The NFIP provides up to $250,000 in building coverage to cover damage to your home’s structure and any built-in systems or appliances. You also have the option of purchasing up to $100,000 in contents coverage for your personal belongings, such as clothing and furniture. The more building or contents coverage you choose, the higher your flood insurance premiums will be. 

Home age and construction

The age of your house and the way it’s built will also have a significant impact on your flood insurance costs. Older homes that don’t have proper flood mitigation features, like flood openings or barriers, or home’s that aren’t built up to modern floodproofing standards are likely going to cost more to insure. 

Deductible amount

Your policy deductible is the amount you’re responsible for paying before flood insurance will cover your claim. A higher deductible means lower rates, but it also means you’ll be paying more out of pocket if you ever file a claim for flood damages.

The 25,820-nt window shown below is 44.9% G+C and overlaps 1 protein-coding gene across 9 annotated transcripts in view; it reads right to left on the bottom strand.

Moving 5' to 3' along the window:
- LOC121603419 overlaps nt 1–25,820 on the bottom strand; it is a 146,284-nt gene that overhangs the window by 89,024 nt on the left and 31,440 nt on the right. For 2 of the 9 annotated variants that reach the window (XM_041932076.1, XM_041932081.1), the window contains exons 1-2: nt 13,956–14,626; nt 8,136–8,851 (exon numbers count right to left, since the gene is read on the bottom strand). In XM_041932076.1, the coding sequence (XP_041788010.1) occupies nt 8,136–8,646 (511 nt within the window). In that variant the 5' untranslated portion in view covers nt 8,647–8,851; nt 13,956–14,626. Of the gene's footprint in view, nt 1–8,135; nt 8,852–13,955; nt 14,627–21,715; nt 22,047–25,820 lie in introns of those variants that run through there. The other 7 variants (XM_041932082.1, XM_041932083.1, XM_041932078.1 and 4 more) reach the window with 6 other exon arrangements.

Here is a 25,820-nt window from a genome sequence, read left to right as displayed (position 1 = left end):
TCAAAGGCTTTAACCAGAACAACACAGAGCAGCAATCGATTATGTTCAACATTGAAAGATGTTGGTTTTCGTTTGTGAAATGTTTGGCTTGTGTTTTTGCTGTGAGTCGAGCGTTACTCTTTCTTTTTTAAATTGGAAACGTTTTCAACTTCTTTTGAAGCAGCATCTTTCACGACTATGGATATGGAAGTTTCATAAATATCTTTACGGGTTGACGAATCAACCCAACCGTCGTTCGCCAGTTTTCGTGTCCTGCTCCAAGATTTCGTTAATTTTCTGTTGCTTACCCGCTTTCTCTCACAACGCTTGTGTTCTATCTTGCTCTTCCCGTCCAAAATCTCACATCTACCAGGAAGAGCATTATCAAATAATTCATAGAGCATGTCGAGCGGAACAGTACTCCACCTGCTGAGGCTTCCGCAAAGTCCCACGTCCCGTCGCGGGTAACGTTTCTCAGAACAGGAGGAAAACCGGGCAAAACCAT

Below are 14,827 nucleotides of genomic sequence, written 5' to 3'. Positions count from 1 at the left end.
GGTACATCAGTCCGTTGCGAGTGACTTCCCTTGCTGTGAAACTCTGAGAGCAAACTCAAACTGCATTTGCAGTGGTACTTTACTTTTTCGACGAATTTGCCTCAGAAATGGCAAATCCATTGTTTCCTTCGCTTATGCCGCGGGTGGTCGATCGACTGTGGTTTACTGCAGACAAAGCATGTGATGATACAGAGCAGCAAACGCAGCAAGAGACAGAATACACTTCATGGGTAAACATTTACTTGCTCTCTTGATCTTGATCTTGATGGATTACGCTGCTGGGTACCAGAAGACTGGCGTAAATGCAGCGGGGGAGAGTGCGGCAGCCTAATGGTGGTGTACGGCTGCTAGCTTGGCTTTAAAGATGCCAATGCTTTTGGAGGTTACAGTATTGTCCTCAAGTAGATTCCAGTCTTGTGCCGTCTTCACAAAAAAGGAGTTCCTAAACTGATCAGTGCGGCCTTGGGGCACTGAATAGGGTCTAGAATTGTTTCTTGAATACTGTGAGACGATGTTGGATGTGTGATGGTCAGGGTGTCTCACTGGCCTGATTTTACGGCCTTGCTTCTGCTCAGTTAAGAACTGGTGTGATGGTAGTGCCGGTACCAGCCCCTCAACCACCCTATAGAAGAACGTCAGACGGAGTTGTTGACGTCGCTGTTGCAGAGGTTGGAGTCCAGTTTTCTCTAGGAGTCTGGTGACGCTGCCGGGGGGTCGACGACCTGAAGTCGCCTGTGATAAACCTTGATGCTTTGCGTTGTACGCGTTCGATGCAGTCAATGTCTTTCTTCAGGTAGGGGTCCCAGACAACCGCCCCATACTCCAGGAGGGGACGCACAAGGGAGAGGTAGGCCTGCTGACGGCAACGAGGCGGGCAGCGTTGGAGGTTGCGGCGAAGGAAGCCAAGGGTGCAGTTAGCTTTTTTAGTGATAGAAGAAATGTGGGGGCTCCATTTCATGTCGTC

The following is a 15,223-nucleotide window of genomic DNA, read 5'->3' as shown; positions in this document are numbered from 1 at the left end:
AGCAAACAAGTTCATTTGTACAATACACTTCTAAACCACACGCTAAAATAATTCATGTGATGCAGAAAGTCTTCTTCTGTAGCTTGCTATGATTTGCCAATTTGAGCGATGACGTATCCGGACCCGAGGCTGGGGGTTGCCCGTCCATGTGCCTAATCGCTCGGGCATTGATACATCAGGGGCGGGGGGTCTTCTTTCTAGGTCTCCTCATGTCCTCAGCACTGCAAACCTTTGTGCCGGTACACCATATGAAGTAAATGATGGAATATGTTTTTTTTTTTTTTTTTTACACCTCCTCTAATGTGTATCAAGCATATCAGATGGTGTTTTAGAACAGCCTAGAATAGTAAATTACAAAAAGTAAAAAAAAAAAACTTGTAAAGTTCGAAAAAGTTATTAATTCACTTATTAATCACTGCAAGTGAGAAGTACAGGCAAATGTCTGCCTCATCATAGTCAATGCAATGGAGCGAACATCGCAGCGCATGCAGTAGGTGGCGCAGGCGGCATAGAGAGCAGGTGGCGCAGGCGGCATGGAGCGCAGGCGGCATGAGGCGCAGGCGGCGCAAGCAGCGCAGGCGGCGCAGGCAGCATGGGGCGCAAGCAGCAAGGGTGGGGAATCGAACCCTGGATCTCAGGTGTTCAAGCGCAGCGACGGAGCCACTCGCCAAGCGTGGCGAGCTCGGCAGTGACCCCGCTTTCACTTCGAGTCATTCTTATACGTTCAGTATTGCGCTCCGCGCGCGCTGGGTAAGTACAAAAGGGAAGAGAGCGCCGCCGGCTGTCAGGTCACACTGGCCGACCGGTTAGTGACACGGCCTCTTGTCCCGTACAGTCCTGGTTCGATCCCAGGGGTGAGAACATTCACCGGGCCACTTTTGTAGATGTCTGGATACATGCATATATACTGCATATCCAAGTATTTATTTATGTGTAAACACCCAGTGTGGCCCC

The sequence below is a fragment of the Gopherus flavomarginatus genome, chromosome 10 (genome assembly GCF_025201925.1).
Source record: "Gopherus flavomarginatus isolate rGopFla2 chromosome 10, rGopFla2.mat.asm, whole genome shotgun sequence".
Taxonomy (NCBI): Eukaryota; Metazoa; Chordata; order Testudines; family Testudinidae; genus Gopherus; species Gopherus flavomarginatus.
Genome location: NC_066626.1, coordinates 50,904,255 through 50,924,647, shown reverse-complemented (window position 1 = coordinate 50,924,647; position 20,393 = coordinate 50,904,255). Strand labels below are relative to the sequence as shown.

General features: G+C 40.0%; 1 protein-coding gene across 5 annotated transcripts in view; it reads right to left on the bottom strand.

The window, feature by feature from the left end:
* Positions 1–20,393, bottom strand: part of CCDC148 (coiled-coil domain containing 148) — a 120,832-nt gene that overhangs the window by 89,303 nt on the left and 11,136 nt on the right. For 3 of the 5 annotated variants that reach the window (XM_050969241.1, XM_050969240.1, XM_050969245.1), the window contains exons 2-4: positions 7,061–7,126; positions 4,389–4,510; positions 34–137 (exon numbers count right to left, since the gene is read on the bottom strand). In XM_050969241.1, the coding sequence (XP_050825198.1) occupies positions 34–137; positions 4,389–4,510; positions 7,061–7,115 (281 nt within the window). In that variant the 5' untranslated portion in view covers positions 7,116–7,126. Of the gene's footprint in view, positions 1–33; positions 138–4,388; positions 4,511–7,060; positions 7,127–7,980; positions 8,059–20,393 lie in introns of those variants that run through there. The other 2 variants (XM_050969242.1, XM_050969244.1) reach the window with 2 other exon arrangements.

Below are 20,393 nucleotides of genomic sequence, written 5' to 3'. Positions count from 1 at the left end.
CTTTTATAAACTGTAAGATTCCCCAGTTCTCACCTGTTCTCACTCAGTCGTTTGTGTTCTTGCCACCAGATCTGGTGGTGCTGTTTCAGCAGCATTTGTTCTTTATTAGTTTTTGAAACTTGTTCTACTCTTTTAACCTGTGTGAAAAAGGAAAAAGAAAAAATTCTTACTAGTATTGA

Genius tip

As of October 2021, FEMA is changing how it calculates flood insurance rates through a new program called Risk Rating 2.0. The changes will increase flood insurance costs on roughly 77% of existing policies. FEMA says the rate changes do a better job of reflecting each home’s individual flood risk and that flood zone designation will no longer factor into its rate calculations. The rates changes kick in for existing policies once they renew on or after April 1, 2022, so the cost of most active flood policies is still based on the old rating method.

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What does flood insurance cover?